It is easy to see that there are particular breeds suited for specific equine disciplines. This is the primary reason that horse race bets are often partially determined by the breed of the horse as well as the rider and a host of other qualities. Websites such as ESPN likewise note the breed of the horse in posting statistics, which is an invaluable tool to help understand and appreciate the intricacies involved in various equine disciplines and competitions such as the Kentucky Derby.

Knowing what particular horse breed is used for a specific discipline is important if you are planning to own a horse. By learning this important information, you can make the right decision as to what type of horse to get. Just keep in mind that raising a horse is an enormous responsibility that requires patience and dedication.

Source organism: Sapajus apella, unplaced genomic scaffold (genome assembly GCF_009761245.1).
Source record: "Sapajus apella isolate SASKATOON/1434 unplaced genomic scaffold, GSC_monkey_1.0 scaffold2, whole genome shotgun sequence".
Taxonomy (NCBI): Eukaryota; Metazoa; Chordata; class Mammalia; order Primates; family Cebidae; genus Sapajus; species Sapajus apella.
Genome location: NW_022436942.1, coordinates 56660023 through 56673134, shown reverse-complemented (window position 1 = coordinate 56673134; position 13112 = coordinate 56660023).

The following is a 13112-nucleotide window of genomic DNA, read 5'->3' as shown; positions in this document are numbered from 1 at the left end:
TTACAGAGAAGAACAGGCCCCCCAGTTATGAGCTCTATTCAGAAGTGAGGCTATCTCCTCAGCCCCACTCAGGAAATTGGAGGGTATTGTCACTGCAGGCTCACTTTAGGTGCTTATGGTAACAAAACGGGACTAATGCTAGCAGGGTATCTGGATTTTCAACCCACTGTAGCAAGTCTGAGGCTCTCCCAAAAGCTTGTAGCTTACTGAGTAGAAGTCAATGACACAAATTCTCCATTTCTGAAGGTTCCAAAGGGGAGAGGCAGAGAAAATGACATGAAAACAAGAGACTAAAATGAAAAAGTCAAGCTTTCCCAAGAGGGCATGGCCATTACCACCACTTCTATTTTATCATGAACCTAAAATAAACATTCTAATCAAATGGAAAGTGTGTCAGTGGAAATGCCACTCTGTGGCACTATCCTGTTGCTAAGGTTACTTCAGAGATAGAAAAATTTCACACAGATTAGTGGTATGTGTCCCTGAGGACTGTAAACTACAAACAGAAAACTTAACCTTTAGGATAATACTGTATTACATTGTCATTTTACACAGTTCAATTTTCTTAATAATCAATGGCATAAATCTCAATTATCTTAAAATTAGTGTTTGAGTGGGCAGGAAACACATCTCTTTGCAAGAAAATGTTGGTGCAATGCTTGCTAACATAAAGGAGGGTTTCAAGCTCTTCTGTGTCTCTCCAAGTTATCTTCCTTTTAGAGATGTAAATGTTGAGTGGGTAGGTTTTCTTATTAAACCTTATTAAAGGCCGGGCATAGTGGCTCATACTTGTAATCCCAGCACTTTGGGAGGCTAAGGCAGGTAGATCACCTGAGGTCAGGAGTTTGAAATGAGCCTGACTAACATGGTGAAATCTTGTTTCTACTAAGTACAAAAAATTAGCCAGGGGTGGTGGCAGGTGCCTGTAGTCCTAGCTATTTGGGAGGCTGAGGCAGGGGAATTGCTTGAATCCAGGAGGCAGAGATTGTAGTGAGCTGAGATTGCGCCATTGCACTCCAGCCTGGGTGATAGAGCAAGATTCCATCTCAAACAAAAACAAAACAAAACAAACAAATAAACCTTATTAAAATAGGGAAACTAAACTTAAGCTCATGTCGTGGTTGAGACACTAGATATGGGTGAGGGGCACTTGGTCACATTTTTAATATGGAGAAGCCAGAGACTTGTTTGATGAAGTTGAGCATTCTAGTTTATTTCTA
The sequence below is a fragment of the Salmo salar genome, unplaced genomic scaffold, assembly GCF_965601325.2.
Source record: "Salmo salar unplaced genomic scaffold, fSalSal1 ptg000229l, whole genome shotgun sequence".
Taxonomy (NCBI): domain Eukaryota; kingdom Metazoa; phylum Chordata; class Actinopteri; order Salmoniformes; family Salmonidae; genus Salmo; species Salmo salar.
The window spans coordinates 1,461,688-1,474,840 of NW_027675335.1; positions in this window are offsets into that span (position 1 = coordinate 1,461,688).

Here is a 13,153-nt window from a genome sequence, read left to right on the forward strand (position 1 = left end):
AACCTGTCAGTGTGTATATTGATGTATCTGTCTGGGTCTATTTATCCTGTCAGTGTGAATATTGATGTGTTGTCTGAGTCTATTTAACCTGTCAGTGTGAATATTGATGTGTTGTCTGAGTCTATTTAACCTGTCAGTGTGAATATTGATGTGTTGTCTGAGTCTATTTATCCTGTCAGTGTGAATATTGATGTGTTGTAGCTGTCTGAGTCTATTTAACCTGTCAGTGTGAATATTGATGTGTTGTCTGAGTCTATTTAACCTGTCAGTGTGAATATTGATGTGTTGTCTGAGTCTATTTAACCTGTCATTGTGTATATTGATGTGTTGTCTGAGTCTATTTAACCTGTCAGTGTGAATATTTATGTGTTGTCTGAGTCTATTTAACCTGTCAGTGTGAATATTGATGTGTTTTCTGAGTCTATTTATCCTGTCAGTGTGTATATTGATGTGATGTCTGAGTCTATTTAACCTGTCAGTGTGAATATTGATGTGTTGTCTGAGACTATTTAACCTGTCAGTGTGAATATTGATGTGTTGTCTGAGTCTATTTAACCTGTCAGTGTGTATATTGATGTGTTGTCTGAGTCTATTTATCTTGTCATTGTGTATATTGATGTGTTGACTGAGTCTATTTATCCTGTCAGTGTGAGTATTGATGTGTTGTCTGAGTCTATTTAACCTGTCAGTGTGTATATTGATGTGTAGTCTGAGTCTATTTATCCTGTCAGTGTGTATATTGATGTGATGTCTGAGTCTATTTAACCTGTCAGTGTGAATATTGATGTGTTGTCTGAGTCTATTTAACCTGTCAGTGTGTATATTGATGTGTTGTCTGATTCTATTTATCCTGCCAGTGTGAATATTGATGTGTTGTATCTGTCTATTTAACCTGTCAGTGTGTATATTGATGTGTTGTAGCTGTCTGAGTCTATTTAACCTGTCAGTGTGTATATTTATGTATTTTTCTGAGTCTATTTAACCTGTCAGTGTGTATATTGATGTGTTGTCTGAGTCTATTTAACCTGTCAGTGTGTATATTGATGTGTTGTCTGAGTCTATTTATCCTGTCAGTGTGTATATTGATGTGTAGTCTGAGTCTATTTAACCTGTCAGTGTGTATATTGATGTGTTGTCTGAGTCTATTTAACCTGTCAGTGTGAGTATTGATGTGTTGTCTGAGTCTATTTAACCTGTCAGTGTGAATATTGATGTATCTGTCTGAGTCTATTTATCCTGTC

Amazing Video of the Rare Snow Leopard

April 19, 2013 by  
Filed under Animal News, Catch All, Pet Cats, Wild Animals

Snow Leopard
A Beautiful Snow Leopard!

Photo Wiki Commons
Courtesy Ron Singer, U.S. Fish and Wildlife Service
Licensed under Public Domain

I came across this Snow Leopard Video not too long ago and I wanted to share it. I think it is neat and somewhat magical when we are given the chance to glimpse something in nature that is not part of our everyday norm. This snow leopard video was caught by Matse Rangja on one of his hidden cameras in China. Matse Rangja is a wildlife photographer who has been tracking Snow Leopards for over eight years. This one specifically comes from the Burhan Budai Mountains.